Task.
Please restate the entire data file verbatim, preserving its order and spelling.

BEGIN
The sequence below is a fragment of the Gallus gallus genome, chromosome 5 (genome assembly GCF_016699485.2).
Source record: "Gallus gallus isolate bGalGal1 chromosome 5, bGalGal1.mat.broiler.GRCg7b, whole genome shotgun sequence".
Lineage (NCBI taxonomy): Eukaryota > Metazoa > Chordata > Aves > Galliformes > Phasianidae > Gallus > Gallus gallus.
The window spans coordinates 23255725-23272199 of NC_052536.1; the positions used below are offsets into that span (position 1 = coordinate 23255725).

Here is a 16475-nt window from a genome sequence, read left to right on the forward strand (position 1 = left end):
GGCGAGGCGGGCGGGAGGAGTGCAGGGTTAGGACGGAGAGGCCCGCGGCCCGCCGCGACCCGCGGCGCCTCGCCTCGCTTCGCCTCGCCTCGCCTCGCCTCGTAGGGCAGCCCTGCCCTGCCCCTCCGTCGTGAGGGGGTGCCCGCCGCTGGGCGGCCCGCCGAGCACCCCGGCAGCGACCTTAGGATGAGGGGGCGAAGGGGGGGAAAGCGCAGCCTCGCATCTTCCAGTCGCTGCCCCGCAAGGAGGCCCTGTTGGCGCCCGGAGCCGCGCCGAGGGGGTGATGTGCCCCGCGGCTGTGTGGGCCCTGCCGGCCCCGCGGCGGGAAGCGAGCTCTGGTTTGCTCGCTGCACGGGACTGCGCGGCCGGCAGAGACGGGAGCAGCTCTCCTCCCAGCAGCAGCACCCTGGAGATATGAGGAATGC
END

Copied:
The sequence below is a fragment of the Gallus gallus genome, chromosome 5 (genome assembly GCF_016699485.2).
Source record: "Gallus gallus isolate bGalGal1 chromosome 5, bGalGal1.mat.broiler.GRCg7b, whole genome shotgun sequence".
Lineage (NCBI taxonomy): Eukaryota > Metazoa > Chordata > Aves > Galliformes > Phasianidae > Gallus > Gallus gallus.
The window spans coordinates 23255725-23272199 of NC_052536.1; the positions used below are offsets into that span (position 1 = coordinate 23255725).

Here is a 16475-nt window from a genome sequence, read left to right on the forward strand (position 1 = left end):
GGCGAGGCGGGCGGGAGGAGTGCAGGGTTAGGACGGAGAGGCCCGCGGCCCGCCGCGACCCGCGGCGCCTCGCCTCGCTTCGCCTCGCCTCGCCTCGCCTCGTAGGGCAGCCCTGCCCTGCCCCTCCGTCGTGAGGGGGTGCCCGCCGCTGGGCGGCCCGCCGAGCACCCCGGCAGCGACCTTAGGATGAGGGGGCGAAGGGGGGGAAAGCGCAGCCTCGCATCTTCCAGTCGCTGCCCCGCAAGGAGGCCCTGTTGGCGCCCGGAGCCGCGCCGAGGGGGTGATGTGCCCCGCGGCTGTGTGGGCCCTGCCGGCCCCGCGGCGGGAAGCGAGCTCTGGTTTGCTCGCTGCACGGGACTGCGCGGCCGGCAGAGACGGGAGCAGCTCTCCTCCCAGCAGCAGCACCCTGGAGATATGAGGAATGC